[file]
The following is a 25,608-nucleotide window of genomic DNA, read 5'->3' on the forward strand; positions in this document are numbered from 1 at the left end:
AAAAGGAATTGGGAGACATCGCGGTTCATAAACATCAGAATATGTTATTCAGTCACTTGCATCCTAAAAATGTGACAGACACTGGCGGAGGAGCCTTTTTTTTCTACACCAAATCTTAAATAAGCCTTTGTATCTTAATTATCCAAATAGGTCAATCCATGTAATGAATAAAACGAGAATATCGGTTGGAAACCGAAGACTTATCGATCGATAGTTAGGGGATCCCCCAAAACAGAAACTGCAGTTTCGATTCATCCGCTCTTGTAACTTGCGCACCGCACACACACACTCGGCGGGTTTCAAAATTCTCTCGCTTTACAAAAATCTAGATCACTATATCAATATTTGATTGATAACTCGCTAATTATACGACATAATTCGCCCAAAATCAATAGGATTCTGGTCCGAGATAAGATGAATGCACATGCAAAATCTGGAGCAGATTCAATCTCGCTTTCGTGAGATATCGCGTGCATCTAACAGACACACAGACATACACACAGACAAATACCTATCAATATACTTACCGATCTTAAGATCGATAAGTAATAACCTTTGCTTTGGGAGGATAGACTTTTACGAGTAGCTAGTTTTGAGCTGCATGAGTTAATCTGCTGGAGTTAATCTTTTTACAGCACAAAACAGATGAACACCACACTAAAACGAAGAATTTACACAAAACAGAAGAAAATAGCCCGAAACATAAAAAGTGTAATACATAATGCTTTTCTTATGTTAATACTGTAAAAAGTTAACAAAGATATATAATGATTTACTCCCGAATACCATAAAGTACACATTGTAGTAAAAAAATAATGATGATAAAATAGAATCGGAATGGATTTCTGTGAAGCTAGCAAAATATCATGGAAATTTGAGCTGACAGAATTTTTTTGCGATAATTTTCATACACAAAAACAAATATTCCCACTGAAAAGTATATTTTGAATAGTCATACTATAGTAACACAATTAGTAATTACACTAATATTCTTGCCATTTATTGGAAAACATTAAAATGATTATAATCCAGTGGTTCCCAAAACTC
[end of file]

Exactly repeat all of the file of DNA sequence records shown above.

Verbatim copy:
The following is a 25,608-nucleotide window of genomic DNA, read 5'->3' on the forward strand; positions in this document are numbered from 1 at the left end:
AAAAGGAATTGGGAGACATCGCGGTTCATAAACATCAGAATATGTTATTCAGTCACTTGCATCCTAAAAATGTGACAGACACTGGCGGAGGAGCCTTTTTTTTCTACACCAAATCTTAAATAAGCCTTTGTATCTTAATTATCCAAATAGGTCAATCCATGTAATGAATAAAACGAGAATATCGGTTGGAAACCGAAGACTTATCGATCGATAGTTAGGGGATCCCCCAAAACAGAAACTGCAGTTTCGATTCATCCGCTCTTGTAACTTGCGCACCGCACACACACACTCGGCGGGTTTCAAAATTCTCTCGCTTTACAAAAATCTAGATCACTATATCAATATTTGATTGATAACTCGCTAATTATACGACATAATTCGCCCAAAATCAATAGGATTCTGGTCCGAGATAAGATGAATGCACATGCAAAATCTGGAGCAGATTCAATCTCGCTTTCGTGAGATATCGCGTGCATCTAACAGACACACAGACATACACACAGACAAATACCTATCAATATACTTACCGATCTTAAGATCGATAAGTAATAACCTTTGCTTTGGGAGGATAGACTTTTACGAGTAGCTAGTTTTGAGCTGCATGAGTTAATCTGCTGGAGTTAATCTTTTTACAGCACAAAACAGATGAACACCACACTAAAACGAAGAATTTACACAAAACAGAAGAAAATAGCCCGAAACATAAAAAGTGTAATACATAATGCTTTTCTTATGTTAATACTGTAAAAAGTTAACAAAGATATATAATGATTTACTCCCGAATACCATAAAGTACACATTGTAGTAAAAAAATAATGATGATAAAATAGAATCGGAATGGATTTCTGTGAAGCTAGCAAAATATCATGGAAATTTGAGCTGACAGAATTTTTTTGCGATAATTTTCATACACAAAAACAAATATTCCCACTGAAAAGTATATTTTGAATAGTCATACTATAGTAACACAATTAGTAATTACACTAATATTCTTGCCATTTATTGGAAAACATTAAAATGATTATAATCCAGTGGTTCCCAAAACTC